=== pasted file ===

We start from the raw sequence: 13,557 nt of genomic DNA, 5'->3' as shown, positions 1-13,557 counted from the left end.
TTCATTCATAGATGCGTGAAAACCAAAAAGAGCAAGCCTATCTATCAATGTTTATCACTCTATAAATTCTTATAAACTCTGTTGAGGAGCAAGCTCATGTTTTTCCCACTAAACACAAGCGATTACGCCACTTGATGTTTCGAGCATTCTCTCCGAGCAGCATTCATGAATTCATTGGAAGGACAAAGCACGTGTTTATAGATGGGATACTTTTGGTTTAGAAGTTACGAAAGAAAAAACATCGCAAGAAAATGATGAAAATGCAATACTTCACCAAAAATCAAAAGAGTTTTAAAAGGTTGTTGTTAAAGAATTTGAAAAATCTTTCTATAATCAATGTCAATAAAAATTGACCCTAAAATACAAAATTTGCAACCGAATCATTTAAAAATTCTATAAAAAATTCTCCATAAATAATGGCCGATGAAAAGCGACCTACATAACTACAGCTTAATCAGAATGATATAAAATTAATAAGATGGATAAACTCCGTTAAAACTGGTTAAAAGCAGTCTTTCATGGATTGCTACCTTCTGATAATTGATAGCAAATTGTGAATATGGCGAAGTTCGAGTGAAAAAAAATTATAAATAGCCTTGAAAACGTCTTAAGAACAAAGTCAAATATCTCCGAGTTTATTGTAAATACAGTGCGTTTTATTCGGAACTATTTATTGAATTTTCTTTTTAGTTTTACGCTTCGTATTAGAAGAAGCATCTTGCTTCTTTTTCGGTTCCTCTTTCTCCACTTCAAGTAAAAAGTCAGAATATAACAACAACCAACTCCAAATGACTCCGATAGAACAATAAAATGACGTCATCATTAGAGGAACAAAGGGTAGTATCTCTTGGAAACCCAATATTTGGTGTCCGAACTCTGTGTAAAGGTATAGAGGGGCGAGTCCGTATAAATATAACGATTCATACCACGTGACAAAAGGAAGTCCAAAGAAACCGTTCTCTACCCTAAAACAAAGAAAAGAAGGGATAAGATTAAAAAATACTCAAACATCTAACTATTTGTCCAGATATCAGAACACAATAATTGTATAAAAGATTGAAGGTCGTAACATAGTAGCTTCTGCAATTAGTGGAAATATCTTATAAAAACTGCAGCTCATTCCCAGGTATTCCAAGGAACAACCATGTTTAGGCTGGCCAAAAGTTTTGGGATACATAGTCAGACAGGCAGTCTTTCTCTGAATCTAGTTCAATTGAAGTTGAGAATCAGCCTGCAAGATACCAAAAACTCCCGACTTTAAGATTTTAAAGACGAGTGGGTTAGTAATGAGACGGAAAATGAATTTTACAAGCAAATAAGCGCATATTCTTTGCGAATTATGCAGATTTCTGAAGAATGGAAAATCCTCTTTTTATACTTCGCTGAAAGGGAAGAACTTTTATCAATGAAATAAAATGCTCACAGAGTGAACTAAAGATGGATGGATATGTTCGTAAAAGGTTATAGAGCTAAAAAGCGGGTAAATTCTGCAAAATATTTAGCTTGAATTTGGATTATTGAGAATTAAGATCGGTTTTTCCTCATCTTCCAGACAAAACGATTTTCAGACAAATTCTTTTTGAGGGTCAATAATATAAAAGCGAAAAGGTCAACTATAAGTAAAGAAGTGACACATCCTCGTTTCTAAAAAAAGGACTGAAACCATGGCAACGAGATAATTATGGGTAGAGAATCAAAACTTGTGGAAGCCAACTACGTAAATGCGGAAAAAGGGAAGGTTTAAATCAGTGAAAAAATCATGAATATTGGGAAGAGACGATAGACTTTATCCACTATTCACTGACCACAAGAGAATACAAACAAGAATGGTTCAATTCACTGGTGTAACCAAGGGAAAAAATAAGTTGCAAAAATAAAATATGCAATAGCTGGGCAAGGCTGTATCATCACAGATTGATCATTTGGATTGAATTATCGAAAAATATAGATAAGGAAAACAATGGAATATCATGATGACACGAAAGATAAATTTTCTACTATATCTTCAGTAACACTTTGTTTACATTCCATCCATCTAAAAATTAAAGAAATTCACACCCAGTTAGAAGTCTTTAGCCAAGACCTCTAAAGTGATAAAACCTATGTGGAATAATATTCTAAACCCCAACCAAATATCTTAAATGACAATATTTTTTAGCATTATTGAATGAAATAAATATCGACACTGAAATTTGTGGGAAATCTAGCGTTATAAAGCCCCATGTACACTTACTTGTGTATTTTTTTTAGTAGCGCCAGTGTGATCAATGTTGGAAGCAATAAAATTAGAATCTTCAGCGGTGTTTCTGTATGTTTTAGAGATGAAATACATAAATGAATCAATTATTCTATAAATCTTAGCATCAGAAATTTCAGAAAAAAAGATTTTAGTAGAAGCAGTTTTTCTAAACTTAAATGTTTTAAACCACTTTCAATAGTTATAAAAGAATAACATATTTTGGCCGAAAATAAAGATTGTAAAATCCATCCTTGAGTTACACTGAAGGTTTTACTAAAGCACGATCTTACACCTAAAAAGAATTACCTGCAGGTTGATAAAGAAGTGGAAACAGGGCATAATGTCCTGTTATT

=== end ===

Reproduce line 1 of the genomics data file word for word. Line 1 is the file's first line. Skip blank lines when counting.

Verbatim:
We start from the raw sequence: 13,557 nt of genomic DNA, 5'->3' as shown, positions 1-13,557 counted from the left end.